Only government can screw up markets this badly


A quite lovely piece in The Observer awailin' an' a moanin' about how cocoa is rising in price, which will make chocolate a luxury good, yet also complaining that the cocoa farmers aren't making enough to continue farming. We usually suspect that a rising price will feed through into a better income for producers so that's that problem solved then. Indeed, it's difficult to work out how it could be otherwise:

“In the next five years the price of chocolate will skyrocket, and we should think about it as very much a luxury,” said Alejandro Litovsky, founder of consultancy Earth Security Group. In a recent report, Earth Security forecast a cocoa shortfall of a million tonnes by 2020.

Scary, eh?

The chocolate industry is reaping the harvest of poor working conditions and rock-bottom prices in the cocoa heartlands of west Africa, a situation that is driving potential farmers out of the industry in droves.

But it's horribly difficult to understand how we can end up with both happening over time. Rising prices for the beans, and thus the chocolate made from them, will mean that farming those beans will produce a higher income and thus keep farmers in the process or attract more to it.

Unless, unless, of course, there's something screwing up that market mechanism. Ah:

Local investment is hampered by high taxes on farmers, with around 40% of the money paid by commodity buyers going to the government.

Ah, the government is taking a whacking great tax wedge out of the cocoa trade. Meaning that the transmission process of consumer prices to producer prices is prevented in part. And thus we have our problem, the market not working becuase of that governmental intervention.

This isn't all that much of a surprise either. Cocoa farmers in West Africa tend to be poor rural peasants. Political power in such countries comes from the rather richer urban voters. Thus the incentive is for government to sting the farmers and spend the money in the urban areas. This has in fact been going on since Ghana became independent under Nkrumah. There the mechanism was to set the exchange rate very higher. This benefited the urbanites, from whom political power flows, who were able to import at reasonable prices, and hit those rural farmers exporting the cocoa cash crop.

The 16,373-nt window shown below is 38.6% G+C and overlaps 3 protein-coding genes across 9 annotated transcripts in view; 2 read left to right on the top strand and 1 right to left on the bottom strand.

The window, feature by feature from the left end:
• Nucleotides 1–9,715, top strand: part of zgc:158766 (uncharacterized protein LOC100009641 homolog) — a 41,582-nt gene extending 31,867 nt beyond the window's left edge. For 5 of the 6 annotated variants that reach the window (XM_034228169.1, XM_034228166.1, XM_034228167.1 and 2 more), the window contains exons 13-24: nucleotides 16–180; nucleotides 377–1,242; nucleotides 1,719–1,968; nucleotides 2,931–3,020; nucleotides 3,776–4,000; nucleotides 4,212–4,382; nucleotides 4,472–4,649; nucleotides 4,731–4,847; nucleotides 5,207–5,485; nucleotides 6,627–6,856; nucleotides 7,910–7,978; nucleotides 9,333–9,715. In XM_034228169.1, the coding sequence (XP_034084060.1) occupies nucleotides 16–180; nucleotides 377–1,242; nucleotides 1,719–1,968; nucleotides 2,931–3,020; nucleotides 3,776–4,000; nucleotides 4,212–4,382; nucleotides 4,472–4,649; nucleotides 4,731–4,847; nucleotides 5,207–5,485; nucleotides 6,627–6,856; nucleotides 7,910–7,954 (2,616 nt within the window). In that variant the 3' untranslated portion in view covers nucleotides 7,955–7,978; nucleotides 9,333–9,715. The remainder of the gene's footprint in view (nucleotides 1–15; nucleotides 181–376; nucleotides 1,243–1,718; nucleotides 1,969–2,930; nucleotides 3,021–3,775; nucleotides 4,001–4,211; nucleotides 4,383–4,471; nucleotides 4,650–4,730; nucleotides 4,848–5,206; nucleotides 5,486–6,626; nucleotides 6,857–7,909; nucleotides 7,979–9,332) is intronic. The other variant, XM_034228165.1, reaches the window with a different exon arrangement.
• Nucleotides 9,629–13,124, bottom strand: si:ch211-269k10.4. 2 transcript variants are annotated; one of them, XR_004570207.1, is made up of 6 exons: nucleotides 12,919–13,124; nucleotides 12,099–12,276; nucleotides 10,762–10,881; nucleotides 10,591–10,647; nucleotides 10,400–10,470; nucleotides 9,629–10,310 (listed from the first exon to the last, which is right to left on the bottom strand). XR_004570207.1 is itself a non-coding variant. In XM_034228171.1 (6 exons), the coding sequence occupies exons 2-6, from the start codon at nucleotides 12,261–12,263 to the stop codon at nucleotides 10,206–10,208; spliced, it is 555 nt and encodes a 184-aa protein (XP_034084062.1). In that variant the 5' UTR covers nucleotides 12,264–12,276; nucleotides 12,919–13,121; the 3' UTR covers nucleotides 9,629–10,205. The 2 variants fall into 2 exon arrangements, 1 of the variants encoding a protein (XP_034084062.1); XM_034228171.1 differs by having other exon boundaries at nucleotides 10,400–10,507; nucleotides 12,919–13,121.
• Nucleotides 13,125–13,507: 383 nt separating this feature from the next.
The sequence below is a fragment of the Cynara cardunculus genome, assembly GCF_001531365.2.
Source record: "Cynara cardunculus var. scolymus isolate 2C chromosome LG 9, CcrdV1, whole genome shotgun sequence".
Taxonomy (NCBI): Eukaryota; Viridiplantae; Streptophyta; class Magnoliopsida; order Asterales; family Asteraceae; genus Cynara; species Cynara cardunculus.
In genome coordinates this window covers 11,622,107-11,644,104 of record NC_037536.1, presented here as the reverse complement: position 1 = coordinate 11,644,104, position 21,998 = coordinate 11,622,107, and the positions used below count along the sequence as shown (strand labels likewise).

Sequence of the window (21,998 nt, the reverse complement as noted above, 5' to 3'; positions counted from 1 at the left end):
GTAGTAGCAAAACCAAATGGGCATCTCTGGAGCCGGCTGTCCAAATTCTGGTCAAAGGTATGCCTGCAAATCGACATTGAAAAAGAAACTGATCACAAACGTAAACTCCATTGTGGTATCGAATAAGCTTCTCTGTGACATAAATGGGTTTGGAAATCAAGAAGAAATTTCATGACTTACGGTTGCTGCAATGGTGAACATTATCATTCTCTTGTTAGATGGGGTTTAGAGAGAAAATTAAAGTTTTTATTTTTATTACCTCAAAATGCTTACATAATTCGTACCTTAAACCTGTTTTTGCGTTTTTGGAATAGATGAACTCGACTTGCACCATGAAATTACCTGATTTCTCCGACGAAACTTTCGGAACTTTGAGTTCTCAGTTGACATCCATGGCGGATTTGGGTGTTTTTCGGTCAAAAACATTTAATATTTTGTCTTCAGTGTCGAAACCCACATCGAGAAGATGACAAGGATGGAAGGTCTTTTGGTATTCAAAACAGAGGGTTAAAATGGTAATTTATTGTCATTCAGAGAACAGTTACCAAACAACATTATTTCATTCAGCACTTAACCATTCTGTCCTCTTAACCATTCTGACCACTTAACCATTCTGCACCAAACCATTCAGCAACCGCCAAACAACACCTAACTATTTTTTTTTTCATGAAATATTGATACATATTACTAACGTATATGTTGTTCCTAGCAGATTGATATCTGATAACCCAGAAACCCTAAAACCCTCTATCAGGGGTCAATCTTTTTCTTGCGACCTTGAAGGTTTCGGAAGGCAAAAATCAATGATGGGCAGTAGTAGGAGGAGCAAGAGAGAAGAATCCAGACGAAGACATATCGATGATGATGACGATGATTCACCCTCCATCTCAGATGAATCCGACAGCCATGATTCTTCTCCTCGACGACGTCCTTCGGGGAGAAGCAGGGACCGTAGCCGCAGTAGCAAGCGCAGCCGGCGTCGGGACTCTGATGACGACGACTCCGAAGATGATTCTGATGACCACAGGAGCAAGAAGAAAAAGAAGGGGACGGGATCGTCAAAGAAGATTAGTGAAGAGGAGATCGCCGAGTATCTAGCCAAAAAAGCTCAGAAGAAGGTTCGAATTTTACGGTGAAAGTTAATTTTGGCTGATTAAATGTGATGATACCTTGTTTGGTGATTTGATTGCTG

So it appears that there really is something wrong in the cocoa market. That is, there's too much government and not enough market going on. We do, of course, support the campaigners who are bringing such abuses to our attention. But we'd be a great deal happier about it if they could manage to divine accurately what the problem actually is:

But campaigners argue that manufacturers and retailers should do much more. “If the five biggest chocolate companies spent 1% of the $86m they spend on marketing on the Ivory Coast, they could train and support half of the farmers there,” Mechielsen says. “Where are the priorities of those companies?”

Why not suggest that the government lower that taxation rate so the market can have the room to breathe and work?